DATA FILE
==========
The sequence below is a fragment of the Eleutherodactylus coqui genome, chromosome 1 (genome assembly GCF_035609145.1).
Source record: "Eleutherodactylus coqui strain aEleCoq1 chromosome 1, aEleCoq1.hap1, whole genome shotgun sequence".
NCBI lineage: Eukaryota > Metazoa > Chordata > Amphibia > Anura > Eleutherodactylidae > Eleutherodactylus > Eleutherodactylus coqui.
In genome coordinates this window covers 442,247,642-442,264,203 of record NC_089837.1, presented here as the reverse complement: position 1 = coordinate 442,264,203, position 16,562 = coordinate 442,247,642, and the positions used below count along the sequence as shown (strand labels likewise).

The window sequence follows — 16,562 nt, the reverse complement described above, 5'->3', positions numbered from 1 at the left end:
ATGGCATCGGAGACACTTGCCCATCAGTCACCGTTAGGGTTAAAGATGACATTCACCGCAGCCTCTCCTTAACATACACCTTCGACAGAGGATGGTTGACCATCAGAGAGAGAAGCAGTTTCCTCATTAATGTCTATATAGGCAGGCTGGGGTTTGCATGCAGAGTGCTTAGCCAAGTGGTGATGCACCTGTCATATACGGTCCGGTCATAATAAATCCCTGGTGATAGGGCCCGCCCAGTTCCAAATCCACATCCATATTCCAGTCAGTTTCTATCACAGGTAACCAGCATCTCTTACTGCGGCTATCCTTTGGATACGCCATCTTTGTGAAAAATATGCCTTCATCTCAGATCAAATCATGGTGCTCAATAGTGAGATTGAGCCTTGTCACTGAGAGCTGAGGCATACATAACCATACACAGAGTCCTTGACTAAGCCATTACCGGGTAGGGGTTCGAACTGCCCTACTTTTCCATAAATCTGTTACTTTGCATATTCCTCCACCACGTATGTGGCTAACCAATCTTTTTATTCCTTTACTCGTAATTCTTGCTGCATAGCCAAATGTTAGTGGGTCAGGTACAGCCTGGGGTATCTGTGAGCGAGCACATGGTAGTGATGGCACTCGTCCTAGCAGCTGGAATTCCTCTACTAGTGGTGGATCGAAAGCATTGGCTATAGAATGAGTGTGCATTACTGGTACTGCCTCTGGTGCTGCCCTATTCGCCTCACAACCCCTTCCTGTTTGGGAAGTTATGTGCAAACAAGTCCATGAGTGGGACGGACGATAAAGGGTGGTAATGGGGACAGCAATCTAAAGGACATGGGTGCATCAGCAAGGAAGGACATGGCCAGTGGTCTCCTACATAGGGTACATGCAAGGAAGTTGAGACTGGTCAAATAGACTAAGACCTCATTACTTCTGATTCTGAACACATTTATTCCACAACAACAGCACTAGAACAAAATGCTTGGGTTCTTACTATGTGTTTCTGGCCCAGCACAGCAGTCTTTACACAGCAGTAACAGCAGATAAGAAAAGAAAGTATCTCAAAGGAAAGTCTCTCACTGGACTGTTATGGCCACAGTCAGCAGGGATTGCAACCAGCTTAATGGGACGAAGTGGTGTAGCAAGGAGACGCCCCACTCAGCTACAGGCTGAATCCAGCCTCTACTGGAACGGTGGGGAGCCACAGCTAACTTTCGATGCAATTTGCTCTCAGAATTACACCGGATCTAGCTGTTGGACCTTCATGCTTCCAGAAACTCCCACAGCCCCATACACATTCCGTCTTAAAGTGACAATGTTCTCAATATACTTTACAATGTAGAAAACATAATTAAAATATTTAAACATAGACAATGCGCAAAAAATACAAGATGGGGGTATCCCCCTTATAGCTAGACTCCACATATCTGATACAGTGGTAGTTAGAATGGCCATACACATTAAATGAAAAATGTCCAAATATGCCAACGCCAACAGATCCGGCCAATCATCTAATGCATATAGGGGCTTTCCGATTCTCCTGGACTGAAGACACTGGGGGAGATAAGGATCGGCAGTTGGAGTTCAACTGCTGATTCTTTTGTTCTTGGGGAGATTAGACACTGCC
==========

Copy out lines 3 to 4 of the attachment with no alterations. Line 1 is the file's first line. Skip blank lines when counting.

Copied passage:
NCBI lineage: Eukaryota > Metazoa > Chordata > Amphibia > Anura > Eleutherodactylidae > Eleutherodactylus > Eleutherodactylus coqui.
In genome coordinates this window covers 442,247,642-442,264,203 of record NC_089837.1, presented here as the reverse complement: position 1 = coordinate 442,264,203, position 16,562 = coordinate 442,247,642, and the positions used below count along the sequence as shown (strand labels likewise).